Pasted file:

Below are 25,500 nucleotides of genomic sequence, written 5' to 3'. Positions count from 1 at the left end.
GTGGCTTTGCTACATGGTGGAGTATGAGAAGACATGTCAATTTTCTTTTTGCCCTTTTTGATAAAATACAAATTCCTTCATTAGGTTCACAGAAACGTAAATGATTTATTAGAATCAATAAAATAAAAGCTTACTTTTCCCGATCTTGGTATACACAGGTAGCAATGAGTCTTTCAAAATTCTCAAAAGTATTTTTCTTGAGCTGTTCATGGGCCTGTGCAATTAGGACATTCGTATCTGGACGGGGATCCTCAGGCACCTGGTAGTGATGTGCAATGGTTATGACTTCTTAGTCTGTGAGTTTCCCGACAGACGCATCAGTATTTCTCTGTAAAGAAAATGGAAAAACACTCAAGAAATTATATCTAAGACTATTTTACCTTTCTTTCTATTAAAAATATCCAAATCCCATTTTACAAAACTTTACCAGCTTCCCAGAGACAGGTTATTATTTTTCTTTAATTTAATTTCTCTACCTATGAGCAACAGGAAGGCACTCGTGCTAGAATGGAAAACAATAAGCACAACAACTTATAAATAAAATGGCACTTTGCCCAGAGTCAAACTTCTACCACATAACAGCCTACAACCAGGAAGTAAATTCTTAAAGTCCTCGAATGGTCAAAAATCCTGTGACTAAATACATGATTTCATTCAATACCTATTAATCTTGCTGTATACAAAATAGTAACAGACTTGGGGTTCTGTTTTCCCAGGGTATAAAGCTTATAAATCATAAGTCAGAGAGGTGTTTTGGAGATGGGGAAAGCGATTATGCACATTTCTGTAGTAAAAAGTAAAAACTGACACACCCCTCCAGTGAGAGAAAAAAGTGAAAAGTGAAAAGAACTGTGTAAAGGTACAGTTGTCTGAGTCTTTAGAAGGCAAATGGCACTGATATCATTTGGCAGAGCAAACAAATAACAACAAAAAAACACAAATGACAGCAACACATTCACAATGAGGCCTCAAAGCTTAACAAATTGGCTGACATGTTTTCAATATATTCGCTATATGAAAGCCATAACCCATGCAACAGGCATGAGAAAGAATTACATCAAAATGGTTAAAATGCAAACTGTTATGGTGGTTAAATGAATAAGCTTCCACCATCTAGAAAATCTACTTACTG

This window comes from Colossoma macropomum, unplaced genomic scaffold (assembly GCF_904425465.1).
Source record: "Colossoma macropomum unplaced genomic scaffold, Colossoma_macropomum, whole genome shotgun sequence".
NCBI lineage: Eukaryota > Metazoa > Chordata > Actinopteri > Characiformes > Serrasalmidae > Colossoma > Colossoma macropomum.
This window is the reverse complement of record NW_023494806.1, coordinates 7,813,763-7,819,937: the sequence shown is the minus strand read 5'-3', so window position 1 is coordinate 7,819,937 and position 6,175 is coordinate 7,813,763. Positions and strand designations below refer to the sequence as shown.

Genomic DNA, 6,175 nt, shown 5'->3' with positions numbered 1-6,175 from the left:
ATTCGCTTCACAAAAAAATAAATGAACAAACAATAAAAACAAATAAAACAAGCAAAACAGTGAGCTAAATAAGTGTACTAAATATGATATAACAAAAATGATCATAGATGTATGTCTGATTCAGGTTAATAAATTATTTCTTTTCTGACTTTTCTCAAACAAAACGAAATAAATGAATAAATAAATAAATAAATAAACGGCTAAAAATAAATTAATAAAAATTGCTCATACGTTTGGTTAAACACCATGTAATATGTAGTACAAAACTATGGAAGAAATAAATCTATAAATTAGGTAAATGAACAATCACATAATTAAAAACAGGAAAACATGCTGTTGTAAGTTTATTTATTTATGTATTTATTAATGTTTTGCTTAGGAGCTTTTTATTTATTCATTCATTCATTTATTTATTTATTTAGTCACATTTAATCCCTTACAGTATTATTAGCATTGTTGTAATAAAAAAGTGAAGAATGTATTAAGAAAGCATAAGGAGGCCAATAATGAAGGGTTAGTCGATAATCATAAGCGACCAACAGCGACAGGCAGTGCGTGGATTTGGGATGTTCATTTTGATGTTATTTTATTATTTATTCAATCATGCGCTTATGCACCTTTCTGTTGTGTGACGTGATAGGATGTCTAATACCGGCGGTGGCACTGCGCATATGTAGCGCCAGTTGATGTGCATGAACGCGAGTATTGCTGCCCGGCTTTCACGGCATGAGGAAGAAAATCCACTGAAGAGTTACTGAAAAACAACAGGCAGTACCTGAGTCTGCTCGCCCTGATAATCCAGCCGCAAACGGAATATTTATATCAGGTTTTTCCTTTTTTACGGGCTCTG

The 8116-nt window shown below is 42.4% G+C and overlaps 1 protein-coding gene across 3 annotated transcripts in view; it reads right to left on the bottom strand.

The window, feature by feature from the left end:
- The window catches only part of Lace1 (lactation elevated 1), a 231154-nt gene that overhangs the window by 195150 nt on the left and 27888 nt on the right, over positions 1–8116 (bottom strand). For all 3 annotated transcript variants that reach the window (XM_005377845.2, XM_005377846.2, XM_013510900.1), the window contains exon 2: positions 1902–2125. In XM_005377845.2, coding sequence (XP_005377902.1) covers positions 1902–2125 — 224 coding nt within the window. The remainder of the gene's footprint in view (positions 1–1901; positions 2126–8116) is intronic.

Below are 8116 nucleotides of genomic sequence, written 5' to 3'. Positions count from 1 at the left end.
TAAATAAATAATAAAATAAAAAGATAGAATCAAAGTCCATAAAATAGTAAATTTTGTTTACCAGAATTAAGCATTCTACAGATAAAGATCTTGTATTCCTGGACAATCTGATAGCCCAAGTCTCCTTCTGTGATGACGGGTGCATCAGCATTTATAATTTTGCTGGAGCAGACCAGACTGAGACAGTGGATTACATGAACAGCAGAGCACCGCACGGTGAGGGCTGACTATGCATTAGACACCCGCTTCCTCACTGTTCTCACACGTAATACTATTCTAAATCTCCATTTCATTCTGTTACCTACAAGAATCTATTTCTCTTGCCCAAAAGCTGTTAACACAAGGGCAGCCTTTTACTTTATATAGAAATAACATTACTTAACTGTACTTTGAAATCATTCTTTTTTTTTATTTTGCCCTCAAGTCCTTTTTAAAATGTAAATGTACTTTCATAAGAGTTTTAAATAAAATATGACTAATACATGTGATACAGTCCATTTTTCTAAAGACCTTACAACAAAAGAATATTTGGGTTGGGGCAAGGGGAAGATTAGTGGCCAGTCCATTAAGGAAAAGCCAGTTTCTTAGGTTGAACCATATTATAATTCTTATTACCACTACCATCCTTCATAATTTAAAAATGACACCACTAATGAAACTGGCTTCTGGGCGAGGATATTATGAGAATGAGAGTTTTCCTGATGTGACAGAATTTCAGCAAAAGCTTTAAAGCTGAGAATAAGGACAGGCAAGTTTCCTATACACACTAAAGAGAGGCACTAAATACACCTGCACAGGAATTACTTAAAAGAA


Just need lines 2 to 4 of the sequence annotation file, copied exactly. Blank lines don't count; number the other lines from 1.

GTGGCTTTGCTACATGGTGGAGTATGAGAAGACATGTCAATTTTCTTTTTGCCCTTTTTGATAAAATACAAATTCCTTCATTAGGTTCACAGAAACGTAAATGATTTATTAGAATCAATAAAATAAAAGCTTACTTTTCCCGATCTTGGTATACACAGGTAGCAATGAGTCTTTCAAAATTCTCAAAAGTATTTTTCTTGAGCTGTTCATGGGCCTGTGCAATTAGGACATTCGTATCTGGACGGGGATCCTCAGGCACCTGGTAGTGATGTGCAATGGTTATGACTTCTTAGTCTGTGAGTTTCCCGACAGACGCATCAGTATTTCTCTGTAAAGAAAATGGAAAAACACTCAAGAAATTATATCTAAGACTATTTTACCTTTCTTTCTATTAAAAATATCCAAATCCCATTTTACAAAACTTTACCAGCTTCCCAGAGACAGGTTATTATTTTTCTTTAATTTAATTTCTCTACCTATGAGCAACAGGAAGGCACTCGTGCTAGAATGGAAAACAATAAGCACAACAACTTATAAATAAAATGGCACTTTGCCCAGAGTCAAACTTCTACCACATAACAGCCTACAACCAGGAAGTAAATTCTTAAAGTCCTCGAATGGTCAAAAATCCTGTGACTAAATACATGATTTCATTCAATACCTATTAATCTTGCTGTATACAAAATAGTAACAGACTTGGGGTTCTGTTTTCCCAGGGTATAAAGCTTATAAATCATAAGTCAGAGAGGTGTTTTGGAGATGGGGAAAGCGATTATGCACATTTCTGTAGTAAAAAGTAAAAACTGACACACCCCTCCAGTGAGAGAAAAAAGTGAAAAGTGAAAAGAACTGTGTAAAGGTACAGTTGTCTGAGTCTTTAGAAGGCAAATGGCACTGATATCATTTGGCAGAGCAAACAAATAACAACAAAAAAACACAAATGACAGCAACACATTCACAATGAGGCCTCAAAGCTTAACAAATTGGCTGACATGTTTTCAATATATTCGCTATATGAAAGCCATAACCCATGCAACAGGCATGAGAAAGAATTACATCAAAATGGTTAAAATGCAAACTGTTATGGTGGTTAAATGAATAAGCTTCCACCATCTAGAAAATCTACTTACTG

This window comes from Colossoma macropomum, unplaced genomic scaffold (assembly GCF_904425465.1).
Source record: "Colossoma macropomum unplaced genomic scaffold, Colossoma_macropomum, whole genome shotgun sequence".